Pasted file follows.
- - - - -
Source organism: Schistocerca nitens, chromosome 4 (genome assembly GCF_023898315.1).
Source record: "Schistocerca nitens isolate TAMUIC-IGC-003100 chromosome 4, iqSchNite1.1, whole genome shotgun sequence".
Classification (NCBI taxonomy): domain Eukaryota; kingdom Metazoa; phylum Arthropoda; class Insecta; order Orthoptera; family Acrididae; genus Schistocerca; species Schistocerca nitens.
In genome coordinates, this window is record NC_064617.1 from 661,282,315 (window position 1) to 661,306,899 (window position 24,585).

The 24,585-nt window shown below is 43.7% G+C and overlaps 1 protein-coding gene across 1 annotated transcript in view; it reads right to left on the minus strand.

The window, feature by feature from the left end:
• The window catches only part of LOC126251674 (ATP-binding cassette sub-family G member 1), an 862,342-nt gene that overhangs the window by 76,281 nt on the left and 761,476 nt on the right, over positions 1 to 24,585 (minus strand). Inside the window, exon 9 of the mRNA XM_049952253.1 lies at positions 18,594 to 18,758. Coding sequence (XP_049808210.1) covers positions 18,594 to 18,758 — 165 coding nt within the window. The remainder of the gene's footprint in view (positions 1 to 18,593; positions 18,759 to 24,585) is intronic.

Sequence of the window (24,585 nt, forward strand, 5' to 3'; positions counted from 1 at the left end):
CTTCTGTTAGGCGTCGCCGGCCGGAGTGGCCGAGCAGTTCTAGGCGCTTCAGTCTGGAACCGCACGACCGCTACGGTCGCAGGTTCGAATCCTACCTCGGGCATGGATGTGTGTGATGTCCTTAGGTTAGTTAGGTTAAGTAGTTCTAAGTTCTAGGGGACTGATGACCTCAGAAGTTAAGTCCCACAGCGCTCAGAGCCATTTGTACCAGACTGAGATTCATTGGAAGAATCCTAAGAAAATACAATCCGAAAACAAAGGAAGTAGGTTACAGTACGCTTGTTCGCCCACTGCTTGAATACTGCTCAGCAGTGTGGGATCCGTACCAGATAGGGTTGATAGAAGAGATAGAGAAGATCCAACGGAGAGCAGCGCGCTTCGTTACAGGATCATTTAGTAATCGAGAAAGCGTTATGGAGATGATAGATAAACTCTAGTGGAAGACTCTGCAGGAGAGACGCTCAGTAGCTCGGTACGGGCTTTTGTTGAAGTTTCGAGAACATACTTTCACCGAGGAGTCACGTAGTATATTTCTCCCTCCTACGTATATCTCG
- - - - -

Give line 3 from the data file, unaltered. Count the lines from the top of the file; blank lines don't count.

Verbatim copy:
Classification (NCBI taxonomy): domain Eukaryota; kingdom Metazoa; phylum Arthropoda; class Insecta; order Orthoptera; family Acrididae; genus Schistocerca; species Schistocerca nitens.